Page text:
For ef­fec­tive fire con­trol and op­ti­mum util­i­sa­tion of AGM- 114L- 3 Long­bow Hell­fire, the AH-64D ‘Long­bow Apache’ is equipped with the Northrop Grum­man AN/APG-78 mil­lime­tre-wave Fire Con­trol Radar (FCR) ca­pa­ble of per­form­ing un­der poor-vis­i­bil­ity con­di­tions, less sen­si­tive to ground clut­ter, while the short wave­length al­lows a very nar­row beam width, which is re­sis­tant to Elec­tronic Counter Mea­sures ( ECM). AN/ APG- 78 ad­di­tion­ally, in­cor­po­rates an in­te­grated AN/APR-48A Radar Fre­quency In­ter­fer­om­e­ter for pas­sive lo­ca­tion and iden­ti­fi­ca­tion of radar-emit­ting threats. The Long­bow Apache can ex­e­cute an at­tack in 30-sec­onds while re­main­ing be­hind nat­u­ral ter­rain if nec­es­sary with the radar dome atop the ro­tor blades un­masked for a sin­gle radar scan and then re­masked, en­abling the pro­ces­sors de­ter­mine the lo­ca­tion, speed and di­rec­tion of travel of a max­i­mum of 256 tar­gets.

Com­ple­ment­ing the AGM- 114L- 3 Long­bow Hell­fire will be the multi-pur­pose 8-km range AGM-114R or ‘Romeo’ that uses a Semi-Ac­tive Laser Homing (SALH) guid­ance sys­tem and an in­te­grated blast frag­men­ta­tion sleeve (IBFS) war­head likely built around tan­dem shaped charge HEAT to en­gage tar­gets that pre­vi­ously needed mul­ti­ple Hell­fire vari­ants. Hell­fire II locks on be­fore or af­ter launch and can en­gage mul­ti­ple tar­gets si­mul­ta­ne­ously. The mis­sile uses tra­jec­tory shap­ing to en­able op­ti­mal per­for­mance in de­graded weather along with au­to­matic tar­get reac­qui­si­tion af­ter loss of track in low clouds. The dig­i­tal au­topi­lot can be re­pro­grammed in flight, to home in on new tar­gets in when em­ployed in a LOAL mode. Equipped with elec­tro-op­ti­cal coun­ter­mea­sures hard­en­ing, the mis­sile is ca­pa­ble of op­er­at­ing with pulsed radar fre­quency or A-Code laser codes for those air­craft equipped with dual code ca­pa­bil­ity. AGM-114R weighs 50-kg and trav­els at a speed of Mach 1.3. Laser guid­ance can be pro­vided ei­ther from the launcher, such as the nose-mounted opto-elec­tron­ics of the AH- 64 Apache at­tack he­li­copter, other air­borne tar­get des­ig­na­tors or from ground based ob­servers, the lat­ter two op­tions al­low­ing the launcher to break line of sight with the tar­get and seek cover.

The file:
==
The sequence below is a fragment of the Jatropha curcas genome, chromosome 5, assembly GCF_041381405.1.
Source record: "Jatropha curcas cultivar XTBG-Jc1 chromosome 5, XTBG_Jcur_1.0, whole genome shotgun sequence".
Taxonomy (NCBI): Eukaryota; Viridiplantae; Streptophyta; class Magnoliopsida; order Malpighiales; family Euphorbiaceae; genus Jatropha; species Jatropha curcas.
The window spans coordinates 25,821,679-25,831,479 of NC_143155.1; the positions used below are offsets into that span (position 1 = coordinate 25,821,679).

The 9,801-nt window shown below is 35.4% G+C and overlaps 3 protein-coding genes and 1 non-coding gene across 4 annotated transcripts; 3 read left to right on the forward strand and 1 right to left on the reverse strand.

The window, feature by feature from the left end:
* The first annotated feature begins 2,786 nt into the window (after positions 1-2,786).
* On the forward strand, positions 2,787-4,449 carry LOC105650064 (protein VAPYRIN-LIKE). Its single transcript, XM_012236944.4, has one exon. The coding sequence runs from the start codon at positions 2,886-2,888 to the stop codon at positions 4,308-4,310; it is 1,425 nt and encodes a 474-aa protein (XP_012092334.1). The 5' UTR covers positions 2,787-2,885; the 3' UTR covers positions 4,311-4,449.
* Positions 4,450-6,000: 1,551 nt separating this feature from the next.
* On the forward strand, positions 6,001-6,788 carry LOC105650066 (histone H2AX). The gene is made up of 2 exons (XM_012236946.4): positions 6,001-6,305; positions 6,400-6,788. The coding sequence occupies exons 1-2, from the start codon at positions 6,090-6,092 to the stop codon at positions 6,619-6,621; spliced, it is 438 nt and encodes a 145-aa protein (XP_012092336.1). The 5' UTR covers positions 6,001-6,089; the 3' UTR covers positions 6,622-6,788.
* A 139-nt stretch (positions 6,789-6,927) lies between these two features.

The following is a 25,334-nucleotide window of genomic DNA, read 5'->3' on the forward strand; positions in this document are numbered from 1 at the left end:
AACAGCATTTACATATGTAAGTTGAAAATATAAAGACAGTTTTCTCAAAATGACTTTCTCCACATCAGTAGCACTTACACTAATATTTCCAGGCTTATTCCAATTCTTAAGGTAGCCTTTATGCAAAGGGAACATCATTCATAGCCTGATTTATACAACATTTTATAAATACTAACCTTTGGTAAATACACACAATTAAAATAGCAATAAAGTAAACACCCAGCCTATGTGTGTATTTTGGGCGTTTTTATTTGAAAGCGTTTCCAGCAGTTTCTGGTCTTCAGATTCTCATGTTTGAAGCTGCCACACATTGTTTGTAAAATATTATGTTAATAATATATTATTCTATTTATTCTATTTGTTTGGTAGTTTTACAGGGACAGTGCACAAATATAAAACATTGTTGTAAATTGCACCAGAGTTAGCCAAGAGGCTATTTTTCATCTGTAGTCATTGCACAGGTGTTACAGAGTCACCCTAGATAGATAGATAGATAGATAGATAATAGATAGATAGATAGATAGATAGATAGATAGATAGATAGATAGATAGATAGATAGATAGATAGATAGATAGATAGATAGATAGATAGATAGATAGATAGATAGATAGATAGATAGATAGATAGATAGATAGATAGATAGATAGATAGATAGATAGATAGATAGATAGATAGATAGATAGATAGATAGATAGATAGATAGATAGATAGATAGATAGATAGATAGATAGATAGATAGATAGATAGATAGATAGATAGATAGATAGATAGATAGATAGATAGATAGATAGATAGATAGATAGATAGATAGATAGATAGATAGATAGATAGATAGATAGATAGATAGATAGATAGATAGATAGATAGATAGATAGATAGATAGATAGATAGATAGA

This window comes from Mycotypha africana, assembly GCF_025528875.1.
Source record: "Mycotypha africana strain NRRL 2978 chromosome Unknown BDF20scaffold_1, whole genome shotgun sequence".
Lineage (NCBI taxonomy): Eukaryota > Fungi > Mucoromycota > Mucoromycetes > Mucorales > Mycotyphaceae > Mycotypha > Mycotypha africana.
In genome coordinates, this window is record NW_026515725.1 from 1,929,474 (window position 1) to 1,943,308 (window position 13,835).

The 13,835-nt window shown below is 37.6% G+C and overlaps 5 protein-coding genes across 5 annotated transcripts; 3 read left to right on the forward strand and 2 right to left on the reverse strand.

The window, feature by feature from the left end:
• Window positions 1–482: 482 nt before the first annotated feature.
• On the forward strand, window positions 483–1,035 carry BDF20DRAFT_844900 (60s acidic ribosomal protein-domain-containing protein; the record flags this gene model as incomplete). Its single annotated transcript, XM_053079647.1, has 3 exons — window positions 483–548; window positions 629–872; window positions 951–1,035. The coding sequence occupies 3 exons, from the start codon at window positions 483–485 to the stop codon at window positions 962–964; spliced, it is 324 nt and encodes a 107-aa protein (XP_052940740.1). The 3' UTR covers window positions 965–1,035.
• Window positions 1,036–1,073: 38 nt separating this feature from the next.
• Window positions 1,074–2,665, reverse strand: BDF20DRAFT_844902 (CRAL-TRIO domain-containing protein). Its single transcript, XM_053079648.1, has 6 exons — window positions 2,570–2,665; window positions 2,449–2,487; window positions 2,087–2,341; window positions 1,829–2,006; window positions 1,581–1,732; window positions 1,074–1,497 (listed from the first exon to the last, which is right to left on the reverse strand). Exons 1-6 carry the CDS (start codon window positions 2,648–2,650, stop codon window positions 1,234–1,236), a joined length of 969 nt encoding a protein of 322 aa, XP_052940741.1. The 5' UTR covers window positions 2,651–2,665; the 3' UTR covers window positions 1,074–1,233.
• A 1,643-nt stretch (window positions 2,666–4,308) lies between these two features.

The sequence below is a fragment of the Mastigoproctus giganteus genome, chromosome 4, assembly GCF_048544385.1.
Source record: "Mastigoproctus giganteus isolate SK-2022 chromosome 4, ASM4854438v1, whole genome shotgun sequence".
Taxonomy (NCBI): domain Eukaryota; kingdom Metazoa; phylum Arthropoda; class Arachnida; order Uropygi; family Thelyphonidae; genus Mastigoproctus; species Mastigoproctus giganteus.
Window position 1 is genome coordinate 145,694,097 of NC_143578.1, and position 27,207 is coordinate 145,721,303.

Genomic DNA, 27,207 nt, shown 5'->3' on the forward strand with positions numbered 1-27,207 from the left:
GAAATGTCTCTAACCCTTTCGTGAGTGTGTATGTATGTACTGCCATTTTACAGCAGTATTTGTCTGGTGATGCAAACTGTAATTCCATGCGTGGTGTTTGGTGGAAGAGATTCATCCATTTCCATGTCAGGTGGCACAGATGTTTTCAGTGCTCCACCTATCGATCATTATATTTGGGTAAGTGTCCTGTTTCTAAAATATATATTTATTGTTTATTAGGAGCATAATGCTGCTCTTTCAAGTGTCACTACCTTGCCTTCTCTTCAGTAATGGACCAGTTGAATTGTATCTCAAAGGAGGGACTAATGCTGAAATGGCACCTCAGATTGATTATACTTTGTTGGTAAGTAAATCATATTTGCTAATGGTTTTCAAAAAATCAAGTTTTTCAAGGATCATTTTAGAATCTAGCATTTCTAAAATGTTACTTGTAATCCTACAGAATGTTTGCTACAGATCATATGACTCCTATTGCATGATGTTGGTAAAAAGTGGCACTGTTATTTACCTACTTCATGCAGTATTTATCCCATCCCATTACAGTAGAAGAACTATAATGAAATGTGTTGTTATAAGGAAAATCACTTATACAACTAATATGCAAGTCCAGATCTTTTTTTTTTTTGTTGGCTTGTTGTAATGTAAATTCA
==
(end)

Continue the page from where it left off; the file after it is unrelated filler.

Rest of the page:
Lock­heed Martin has devel­oped the ‘ Ar­row­head’ tar­get­ing and night vi­sion sys­tem for the Apache, us­ing sec­ond­gen­er­a­tion long-wave In­fra Red (IR) sen­sors with im­proved range and res­o­lu­tion, and has a tar­get­ing For­ward Look­ing In­fra Red (FLIR) with three fields of view, a dual field-of-view FLIR, a Charged Cou­pled De­vice (CCD) TV cam­era, elec­tronic zoom, tar­get tracker and auto-bore­sight.

US Army’s AH-64D Long­bow Apache, the type soon in ‘In­dian’ colours